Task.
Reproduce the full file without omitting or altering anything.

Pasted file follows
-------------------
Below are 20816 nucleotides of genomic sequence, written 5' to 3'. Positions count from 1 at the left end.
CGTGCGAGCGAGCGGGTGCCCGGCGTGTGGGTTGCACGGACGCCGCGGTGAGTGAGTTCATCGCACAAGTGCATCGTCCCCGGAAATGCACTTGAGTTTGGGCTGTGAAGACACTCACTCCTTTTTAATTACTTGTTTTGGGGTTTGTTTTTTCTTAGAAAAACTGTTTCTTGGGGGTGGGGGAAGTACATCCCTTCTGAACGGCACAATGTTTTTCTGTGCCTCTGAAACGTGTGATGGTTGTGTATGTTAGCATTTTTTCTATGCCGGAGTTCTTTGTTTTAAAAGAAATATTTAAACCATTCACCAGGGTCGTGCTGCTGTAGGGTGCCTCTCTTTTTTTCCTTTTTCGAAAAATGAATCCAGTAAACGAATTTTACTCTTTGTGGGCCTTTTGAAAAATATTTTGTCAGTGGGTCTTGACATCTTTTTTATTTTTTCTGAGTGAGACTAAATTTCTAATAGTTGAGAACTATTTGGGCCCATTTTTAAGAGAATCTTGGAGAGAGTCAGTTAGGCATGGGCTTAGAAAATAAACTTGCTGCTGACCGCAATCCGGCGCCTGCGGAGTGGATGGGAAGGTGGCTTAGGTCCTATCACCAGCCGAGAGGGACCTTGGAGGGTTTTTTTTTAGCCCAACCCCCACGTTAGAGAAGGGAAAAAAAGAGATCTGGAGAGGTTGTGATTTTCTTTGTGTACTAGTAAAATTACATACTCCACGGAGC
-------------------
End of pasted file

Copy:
Below are 20816 nucleotides of genomic sequence, written 5' to 3'. Positions count from 1 at the left end.
CGTGCGAGCGAGCGGGTGCCCGGCGTGTGGGTTGCACGGACGCCGCGGTGAGTGAGTTCATCGCACAAGTGCATCGTCCCCGGAAATGCACTTGAGTTTGGGCTGTGAAGACACTCACTCCTTTTTAATTACTTGTTTTGGGGTTTGTTTTTTCTTAGAAAAACTGTTTCTTGGGGGTGGGGGAAGTACATCCCTTCTGAACGGCACAATGTTTTTCTGTGCCTCTGAAACGTGTGATGGTTGTGTATGTTAGCATTTTTTCTATGCCGGAGTTCTTTGTTTTAAAAGAAATATTTAAACCATTCACCAGGGTCGTGCTGCTGTAGGGTGCCTCTCTTTTTTTCCTTTTTCGAAAAATGAATCCAGTAAACGAATTTTACTCTTTGTGGGCCTTTTGAAAAATATTTTGTCAGTGGGTCTTGACATCTTTTTTATTTTTTCTGAGTGAGACTAAATTTCTAATAGTTGAGAACTATTTGGGCCCATTTTTAAGAGAATCTTGGAGAGAGTCAGTTAGGCATGGGCTTAGAAAATAAACTTGCTGCTGACCGCAATCCGGCGCCTGCGGAGTGGATGGGAAGGTGGCTTAGGTCCTATCACCAGCCGAGAGGGACCTTGGAGGGTTTTTTTTTAGCCCAACCCCCACGTTAGAGAAGGGAAAAAAAGAGATCTGGAGAGGTTGTGATTTTCTTTGTGTACTAGTAAAATTACATACTCCACGGAGC